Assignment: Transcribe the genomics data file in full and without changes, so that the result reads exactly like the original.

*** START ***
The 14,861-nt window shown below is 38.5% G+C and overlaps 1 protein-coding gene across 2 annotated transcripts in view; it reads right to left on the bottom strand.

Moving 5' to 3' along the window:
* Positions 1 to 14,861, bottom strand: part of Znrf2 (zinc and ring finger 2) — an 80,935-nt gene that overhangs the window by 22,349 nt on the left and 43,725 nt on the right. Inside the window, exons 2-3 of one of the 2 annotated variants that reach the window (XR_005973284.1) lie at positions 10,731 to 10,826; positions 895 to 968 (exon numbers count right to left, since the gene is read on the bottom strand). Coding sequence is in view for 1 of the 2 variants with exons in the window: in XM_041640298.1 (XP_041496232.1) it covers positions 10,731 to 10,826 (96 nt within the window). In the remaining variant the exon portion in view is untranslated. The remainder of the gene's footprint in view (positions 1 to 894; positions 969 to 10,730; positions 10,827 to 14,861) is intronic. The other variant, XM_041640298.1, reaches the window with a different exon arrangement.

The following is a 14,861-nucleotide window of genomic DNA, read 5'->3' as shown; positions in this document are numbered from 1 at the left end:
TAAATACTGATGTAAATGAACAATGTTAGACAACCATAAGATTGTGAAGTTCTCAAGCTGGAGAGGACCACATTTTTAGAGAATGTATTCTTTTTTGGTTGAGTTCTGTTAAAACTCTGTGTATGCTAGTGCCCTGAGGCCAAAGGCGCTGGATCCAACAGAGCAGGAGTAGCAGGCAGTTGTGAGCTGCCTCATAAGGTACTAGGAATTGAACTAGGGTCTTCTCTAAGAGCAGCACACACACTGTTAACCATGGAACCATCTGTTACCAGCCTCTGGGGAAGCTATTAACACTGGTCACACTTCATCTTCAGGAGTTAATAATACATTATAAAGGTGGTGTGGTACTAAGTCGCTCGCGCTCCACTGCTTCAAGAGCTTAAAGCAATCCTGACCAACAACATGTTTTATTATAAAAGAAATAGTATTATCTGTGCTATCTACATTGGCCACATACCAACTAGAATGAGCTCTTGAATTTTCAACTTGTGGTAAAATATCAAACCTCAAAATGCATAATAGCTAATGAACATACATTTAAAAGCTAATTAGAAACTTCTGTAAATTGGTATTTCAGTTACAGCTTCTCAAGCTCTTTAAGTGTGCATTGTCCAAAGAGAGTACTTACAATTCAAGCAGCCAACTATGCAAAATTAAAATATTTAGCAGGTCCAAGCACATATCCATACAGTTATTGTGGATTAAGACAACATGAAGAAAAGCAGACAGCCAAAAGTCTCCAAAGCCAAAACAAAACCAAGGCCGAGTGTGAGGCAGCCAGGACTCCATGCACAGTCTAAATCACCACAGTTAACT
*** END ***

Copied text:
The 14,861-nt window shown below is 38.5% G+C and overlaps 1 protein-coding gene across 2 annotated transcripts in view; it reads right to left on the bottom strand.

Moving 5' to 3' along the window:
* Positions 1 to 14,861, bottom strand: part of Znrf2 (zinc and ring finger 2) — an 80,935-nt gene that overhangs the window by 22,349 nt on the left and 43,725 nt on the right. Inside the window, exons 2-3 of one of the 2 annotated variants that reach the window (XR_005973284.1) lie at positions 10,731 to 10,826; positions 895 to 968 (exon numbers count right to left, since the gene is read on the bottom strand). Coding sequence is in view for 1 of the 2 variants with exons in the window: in XM_041640298.1 (XP_041496232.1) it covers positions 10,731 to 10,826 (96 nt within the window). In the remaining variant the exon portion in view is untranslated. The remainder of the gene's footprint in view (positions 1 to 894; positions 969 to 10,730; positions 10,827 to 14,861) is intronic. The other variant, XM_041640298.1, reaches the window with a different exon arrangement.

The following is a 14,861-nucleotide window of genomic DNA, read 5'->3' as shown; positions in this document are numbered from 1 at the left end:
TAAATACTGATGTAAATGAACAATGTTAGACAACCATAAGATTGTGAAGTTCTCAAGCTGGAGAGGACCACATTTTTAGAGAATGTATTCTTTTTTGGTTGAGTTCTGTTAAAACTCTGTGTATGCTAGTGCCCTGAGGCCAAAGGCGCTGGATCCAACAGAGCAGGAGTAGCAGGCAGTTGTGAGCTGCCTCATAAGGTACTAGGAATTGAACTAGGGTCTTCTCTAAGAGCAGCACACACACTGTTAACCATGGAACCATCTGTTACCAGCCTCTGGGGAAGCTATTAACACTGGTCACACTTCATCTTCAGGAGTTAATAATACATTATAAAGGTGGTGTGGTACTAAGTCGCTCGCGCTCCACTGCTTCAAGAGCTTAAAGCAATCCTGACCAACAACATGTTTTATTATAAAAGAAATAGTATTATCTGTGCTATCTACATTGGCCACATACCAACTAGAATGAGCTCTTGAATTTTCAACTTGTGGTAAAATATCAAACCTCAAAATGCATAATAGCTAATGAACATACATTTAAAAGCTAATTAGAAACTTCTGTAAATTGGTATTTCAGTTACAGCTTCTCAAGCTCTTTAAGTGTGCATTGTCCAAAGAGAGTACTTACAATTCAAGCAGCCAACTATGCAAAATTAAAATATTTAGCAGGTCCAAGCACATATCCATACAGTTATTGTGGATTAAGACAACATGAAGAAAAGCAGACAGCCAAAAGTCTCCAAAGCCAAAACAAAACCAAGGCCGAGTGTGAGGCAGCCAGGACTCCATGCACAGTCTAAATCACCACAGTTAACT